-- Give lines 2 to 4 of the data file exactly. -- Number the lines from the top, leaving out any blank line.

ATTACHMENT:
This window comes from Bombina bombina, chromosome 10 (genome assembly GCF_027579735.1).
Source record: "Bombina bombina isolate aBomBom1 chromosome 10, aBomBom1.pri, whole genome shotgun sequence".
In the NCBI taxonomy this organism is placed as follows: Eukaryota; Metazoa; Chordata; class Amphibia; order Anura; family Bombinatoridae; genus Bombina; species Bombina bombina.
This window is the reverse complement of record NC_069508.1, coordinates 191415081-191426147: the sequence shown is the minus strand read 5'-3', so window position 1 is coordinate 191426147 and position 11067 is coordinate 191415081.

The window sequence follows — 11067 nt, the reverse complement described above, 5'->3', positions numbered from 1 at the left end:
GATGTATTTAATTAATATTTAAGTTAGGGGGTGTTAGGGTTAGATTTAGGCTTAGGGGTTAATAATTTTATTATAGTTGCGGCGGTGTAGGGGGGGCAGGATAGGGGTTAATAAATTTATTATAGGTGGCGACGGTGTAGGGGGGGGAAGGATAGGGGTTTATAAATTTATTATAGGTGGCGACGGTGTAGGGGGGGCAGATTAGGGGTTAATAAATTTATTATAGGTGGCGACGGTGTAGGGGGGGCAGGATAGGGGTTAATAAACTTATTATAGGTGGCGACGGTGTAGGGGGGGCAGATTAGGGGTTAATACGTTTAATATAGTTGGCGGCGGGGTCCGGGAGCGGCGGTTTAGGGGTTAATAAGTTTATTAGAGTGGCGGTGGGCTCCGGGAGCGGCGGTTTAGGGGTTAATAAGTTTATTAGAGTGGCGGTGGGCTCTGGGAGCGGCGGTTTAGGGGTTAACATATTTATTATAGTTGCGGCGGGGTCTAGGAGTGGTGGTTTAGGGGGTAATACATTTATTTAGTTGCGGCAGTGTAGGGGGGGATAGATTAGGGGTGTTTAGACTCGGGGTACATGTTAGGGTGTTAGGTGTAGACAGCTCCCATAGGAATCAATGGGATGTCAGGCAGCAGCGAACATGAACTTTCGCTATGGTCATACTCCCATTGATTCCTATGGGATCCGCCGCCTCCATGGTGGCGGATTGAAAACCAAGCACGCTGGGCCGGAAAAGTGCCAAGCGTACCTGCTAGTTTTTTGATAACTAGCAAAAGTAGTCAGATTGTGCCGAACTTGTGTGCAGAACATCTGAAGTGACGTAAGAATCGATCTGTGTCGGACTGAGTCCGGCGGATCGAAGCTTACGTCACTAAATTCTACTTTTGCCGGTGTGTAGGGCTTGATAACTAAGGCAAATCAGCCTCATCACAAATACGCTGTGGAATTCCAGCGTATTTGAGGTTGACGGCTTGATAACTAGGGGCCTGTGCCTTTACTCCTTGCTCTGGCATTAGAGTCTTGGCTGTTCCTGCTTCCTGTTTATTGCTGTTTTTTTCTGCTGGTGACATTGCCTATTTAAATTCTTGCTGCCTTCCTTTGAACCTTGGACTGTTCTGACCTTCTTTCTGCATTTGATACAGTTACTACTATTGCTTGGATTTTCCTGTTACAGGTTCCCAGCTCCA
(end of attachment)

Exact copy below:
Source record: "Bombina bombina isolate aBomBom1 chromosome 10, aBomBom1.pri, whole genome shotgun sequence".
In the NCBI taxonomy this organism is placed as follows: Eukaryota; Metazoa; Chordata; class Amphibia; order Anura; family Bombinatoridae; genus Bombina; species Bombina bombina.
This window is the reverse complement of record NC_069508.1, coordinates 191415081-191426147: the sequence shown is the minus strand read 5'-3', so window position 1 is coordinate 191426147 and position 11067 is coordinate 191415081.